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Having barbecue at home is one the best ways for us to spend time with family and great friends while enjoying the best foods at the same time. If you have big family and network of friends you’ll definitely need what we are about to show you.
Click “Next” to see step-by-step instructions…
This awesome how to guide to build BBQ rotisserie pit will just suit you perfectly. This simple homesteading project is made of bricks and food-grade drum.[tps_title]Here’s the video of how to do it (pics will be below the video)[/tps_title]
[tps_title]Pictures throughout the process:[/tps_title]
[tps_title]Our top BBQ Pick[/tps_title]
[tps_title]2) Step 2[/tps_title]
Detailed instructions: http://www.instructables.com/id/Large-Rotisserie-Pit-BBQ/
Have you ever wanted to be able to produce your own foods without having to settle for what comes in a plastic tub from who knows where?
Whether you want to know what goes into making your food, you are looking to create a healthier lifestyle, or you do not want to be dependent on your local meat department, raising chickens is a great step towards self sufficiency.
So, what are the best ways to ensure a healthy supply of fresh poultry and eggs?
1) Make sure you have enough space
Healthy chickens need a good area to run around in and get their muscles moving. Make sure you have enough room for a good sized chicken coop and a run. A ten foot by ten foot area is typically suggested when starting up a place for your chickens to live.
2) Be careful with your other pets
If you have cats, dogs, goats, or any other animals that might wander over to your chicken coop, make sure that they cannot get to the birds.
Cats, specifically those that live outside and are used to hunting field mice and other pests, might see your chickens as a threat or new play toys, and dogs will be aggressive to any unknown animal in their territory, especially if they have never seen chickens before.
Make sure to put chicken wire over the top of your chicken run so that nothing can climb up and over your fence.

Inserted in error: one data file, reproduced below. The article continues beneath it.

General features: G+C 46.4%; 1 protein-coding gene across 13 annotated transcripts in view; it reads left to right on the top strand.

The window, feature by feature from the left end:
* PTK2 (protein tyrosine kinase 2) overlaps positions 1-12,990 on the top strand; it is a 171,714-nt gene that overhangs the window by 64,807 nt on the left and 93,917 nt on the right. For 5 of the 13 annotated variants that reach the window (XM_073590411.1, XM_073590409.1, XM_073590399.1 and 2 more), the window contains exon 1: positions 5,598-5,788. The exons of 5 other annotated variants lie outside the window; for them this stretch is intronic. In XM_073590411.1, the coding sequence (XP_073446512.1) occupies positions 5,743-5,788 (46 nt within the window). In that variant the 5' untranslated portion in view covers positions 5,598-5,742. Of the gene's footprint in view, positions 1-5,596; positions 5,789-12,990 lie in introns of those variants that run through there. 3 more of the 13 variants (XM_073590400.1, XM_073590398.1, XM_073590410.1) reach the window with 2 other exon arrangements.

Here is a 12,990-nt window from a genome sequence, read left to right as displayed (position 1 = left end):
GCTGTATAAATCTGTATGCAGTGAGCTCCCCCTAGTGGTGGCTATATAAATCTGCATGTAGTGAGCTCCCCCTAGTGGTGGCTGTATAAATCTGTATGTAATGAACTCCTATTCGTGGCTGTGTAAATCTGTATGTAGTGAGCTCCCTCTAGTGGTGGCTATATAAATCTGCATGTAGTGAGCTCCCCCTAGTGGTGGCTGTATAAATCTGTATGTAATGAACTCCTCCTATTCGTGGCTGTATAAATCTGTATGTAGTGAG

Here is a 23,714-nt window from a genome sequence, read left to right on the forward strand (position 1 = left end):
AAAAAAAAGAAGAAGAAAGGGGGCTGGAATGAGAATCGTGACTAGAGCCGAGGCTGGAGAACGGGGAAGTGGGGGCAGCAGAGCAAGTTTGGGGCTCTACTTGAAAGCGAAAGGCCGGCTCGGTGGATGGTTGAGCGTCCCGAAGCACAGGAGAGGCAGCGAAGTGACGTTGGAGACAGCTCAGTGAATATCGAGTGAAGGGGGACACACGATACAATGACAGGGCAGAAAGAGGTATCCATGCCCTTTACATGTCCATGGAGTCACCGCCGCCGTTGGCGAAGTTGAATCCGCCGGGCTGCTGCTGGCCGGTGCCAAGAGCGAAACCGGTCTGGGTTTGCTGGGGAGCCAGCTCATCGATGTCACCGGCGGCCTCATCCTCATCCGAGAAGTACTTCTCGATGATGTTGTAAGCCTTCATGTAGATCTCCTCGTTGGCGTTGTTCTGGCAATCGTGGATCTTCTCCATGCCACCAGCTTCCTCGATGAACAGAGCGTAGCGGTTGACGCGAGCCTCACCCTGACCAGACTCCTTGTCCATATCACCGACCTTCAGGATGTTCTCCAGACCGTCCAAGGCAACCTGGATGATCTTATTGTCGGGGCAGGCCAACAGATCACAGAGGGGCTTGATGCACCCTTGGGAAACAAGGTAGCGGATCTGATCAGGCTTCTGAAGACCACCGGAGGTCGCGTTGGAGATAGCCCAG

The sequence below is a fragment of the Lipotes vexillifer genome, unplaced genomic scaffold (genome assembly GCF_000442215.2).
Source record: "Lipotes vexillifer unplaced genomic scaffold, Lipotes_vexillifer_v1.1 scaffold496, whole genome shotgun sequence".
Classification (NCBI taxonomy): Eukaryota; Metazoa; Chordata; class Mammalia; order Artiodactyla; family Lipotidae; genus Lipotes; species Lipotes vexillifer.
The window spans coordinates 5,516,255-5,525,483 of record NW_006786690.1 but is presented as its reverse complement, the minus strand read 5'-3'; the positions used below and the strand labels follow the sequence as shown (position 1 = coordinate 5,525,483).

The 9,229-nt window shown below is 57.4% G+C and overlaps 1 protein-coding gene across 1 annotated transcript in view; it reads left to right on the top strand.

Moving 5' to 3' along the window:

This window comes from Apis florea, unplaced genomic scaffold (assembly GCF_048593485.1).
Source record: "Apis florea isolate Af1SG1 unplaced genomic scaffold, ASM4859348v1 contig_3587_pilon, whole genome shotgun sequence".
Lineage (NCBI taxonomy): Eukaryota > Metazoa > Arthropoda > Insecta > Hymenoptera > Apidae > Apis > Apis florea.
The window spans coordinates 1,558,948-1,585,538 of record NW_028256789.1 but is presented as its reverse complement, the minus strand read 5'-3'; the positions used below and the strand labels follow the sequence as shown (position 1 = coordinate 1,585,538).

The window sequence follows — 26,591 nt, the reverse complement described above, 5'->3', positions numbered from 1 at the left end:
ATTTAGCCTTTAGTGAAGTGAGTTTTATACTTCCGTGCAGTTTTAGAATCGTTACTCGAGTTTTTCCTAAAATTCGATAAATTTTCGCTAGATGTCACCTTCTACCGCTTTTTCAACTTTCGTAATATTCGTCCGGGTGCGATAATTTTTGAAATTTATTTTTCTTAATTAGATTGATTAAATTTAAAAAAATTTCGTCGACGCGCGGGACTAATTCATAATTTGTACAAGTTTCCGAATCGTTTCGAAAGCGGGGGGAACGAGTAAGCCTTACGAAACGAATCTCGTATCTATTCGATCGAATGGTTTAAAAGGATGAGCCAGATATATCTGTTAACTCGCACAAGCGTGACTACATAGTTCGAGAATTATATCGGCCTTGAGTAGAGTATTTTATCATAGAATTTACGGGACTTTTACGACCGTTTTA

If you are fearful that something might be able to stick its claws through the fence, kick the fence, or dig under the fence, consider building two fences around your coop; one to keep the chickens in and one to keep everything else out.
3) Figure out which breed you want
Different types of birds are good for different things.
Figuring out what you want from your chickens can help you determine what breed to get.
For example, Rhode Island Reds are great for eggs and lay for quite a while.
They also produce good meat, but may be leaner than other chickens.
Buff Orpington chickens are fat and produce excellent meat, but they will not lay eggs for as long and their turnover rate is higher than with other birds.
Talk to a local breeder or seller to figure out which type of bird best fits your agenda.
4) Clipping Chickens’ Wings
If you leave your chicken run open at the top, your chickens may eventually be able to fly over the top of the fence.
They should not get very far, but it can be a hassle to find them and put them back in the pen, especially if you have other animals.
Clipping their wings does not hurt them if you do it correctly, will keep them from being able to fly out of the coop, and is highly encouraged around pets.
To learn how to clip your chickens’ wings, watch this video:
5) Keeping your chickens warm
If you live in a cooler climate, be aware that chickens do not lay eggs well when they are cold.
If the temperature drops dramatically, you can expect egg production to drop as well.
To avoid this, make sure you have a well insulated coop and a good coop design.
Chickens generally do well in the cold and are not in danger of being harmed by mild winter weather, but the warmer you keep them the more eggs you will be able to harvest.
6) Cleaning your coop
Making sure the coop is clean is a very important part of keeping your chickens happy.
The happier and healthier your chickens are, the more eggs you will receive and the fatter they will get. A good coop design is essential in making sure you can adequately clean out your chickens’ living area.
If you have a small coop that is hard to get in to, it may be harder for you to properly clean out the area.
Simple tricks, such as building your coop with a removable floor and/or side panel can make cleaning out the chicken coop quick and easy.
7) Coop design
As previously stated, happy chickens equals healthy chickens, and healthy chickens equals more food for you.
Make sure your coop is not just a box with a roof, make sure your coop has adequate laying and nesting areas that your chickens will feel comfortable in.
Make sure to choose a coop design that fits both your yard, your climate, and your chickens.